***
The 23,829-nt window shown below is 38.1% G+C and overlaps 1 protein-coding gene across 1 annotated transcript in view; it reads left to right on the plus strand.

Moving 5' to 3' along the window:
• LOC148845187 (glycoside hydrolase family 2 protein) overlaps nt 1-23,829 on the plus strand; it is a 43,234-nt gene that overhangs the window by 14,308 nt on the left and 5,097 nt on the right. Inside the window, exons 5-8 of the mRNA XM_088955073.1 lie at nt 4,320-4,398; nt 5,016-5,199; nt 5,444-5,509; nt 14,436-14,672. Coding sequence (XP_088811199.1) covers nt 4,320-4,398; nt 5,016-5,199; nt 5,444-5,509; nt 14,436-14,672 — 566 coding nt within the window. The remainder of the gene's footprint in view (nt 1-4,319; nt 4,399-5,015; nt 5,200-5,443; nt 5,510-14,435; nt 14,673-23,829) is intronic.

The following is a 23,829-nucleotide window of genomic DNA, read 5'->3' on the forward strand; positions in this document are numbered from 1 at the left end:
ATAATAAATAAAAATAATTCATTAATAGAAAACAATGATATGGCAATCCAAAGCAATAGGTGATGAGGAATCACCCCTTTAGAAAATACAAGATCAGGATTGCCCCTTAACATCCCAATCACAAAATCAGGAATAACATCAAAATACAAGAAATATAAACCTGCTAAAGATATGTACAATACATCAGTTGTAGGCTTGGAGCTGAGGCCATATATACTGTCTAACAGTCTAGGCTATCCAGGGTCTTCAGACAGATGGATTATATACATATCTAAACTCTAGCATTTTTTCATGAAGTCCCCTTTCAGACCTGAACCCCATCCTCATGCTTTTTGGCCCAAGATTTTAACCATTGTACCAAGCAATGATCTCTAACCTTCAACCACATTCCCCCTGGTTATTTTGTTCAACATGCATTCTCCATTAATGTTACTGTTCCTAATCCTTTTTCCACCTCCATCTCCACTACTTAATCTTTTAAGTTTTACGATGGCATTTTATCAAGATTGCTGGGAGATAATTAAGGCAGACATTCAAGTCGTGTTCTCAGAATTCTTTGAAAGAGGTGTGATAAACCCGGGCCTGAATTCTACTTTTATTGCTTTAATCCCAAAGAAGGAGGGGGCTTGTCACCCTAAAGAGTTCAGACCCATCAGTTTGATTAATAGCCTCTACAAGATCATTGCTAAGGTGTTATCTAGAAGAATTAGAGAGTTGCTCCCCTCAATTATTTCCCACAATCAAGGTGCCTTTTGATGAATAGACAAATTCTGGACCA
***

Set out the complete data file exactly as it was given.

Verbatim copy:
The 23,829-nt window shown below is 38.1% G+C and overlaps 1 protein-coding gene across 1 annotated transcript in view; it reads left to right on the plus strand.

Moving 5' to 3' along the window:
• LOC148845187 (glycoside hydrolase family 2 protein) overlaps nt 1-23,829 on the plus strand; it is a 43,234-nt gene that overhangs the window by 14,308 nt on the left and 5,097 nt on the right. Inside the window, exons 5-8 of the mRNA XM_088955073.1 lie at nt 4,320-4,398; nt 5,016-5,199; nt 5,444-5,509; nt 14,436-14,672. Coding sequence (XP_088811199.1) covers nt 4,320-4,398; nt 5,016-5,199; nt 5,444-5,509; nt 14,436-14,672 — 566 coding nt within the window. The remainder of the gene's footprint in view (nt 1-4,319; nt 4,399-5,015; nt 5,200-5,443; nt 5,510-14,435; nt 14,673-23,829) is intronic.

The following is a 23,829-nucleotide window of genomic DNA, read 5'->3' on the forward strand; positions in this document are numbered from 1 at the left end:
ATAATAAATAAAAATAATTCATTAATAGAAAACAATGATATGGCAATCCAAAGCAATAGGTGATGAGGAATCACCCCTTTAGAAAATACAAGATCAGGATTGCCCCTTAACATCCCAATCACAAAATCAGGAATAACATCAAAATACAAGAAATATAAACCTGCTAAAGATATGTACAATACATCAGTTGTAGGCTTGGAGCTGAGGCCATATATACTGTCTAACAGTCTAGGCTATCCAGGGTCTTCAGACAGATGGATTATATACATATCTAAACTCTAGCATTTTTTCATGAAGTCCCCTTTCAGACCTGAACCCCATCCTCATGCTTTTTGGCCCAAGATTTTAACCATTGTACCAAGCAATGATCTCTAACCTTCAACCACATTCCCCCTGGTTATTTTGTTCAACATGCATTCTCCATTAATGTTACTGTTCCTAATCCTTTTTCCACCTCCATCTCCACTACTTAATCTTTTAAGTTTTACGATGGCATTTTATCAAGATTGCTGGGAGATAATTAAGGCAGACATTCAAGTCGTGTTCTCAGAATTCTTTGAAAGAGGTGTGATAAACCCGGGCCTGAATTCTACTTTTATTGCTTTAATCCCAAAGAAGGAGGGGGCTTGTCACCCTAAAGAGTTCAGACCCATCAGTTTGATTAATAGCCTCTACAAGATCATTGCTAAGGTGTTATCTAGAAGAATTAGAGAGTTGCTCCCCTCAATTATTTCCCACAATCAAGGTGCCTTTTGATGAATAGACAAATTCTGGACCA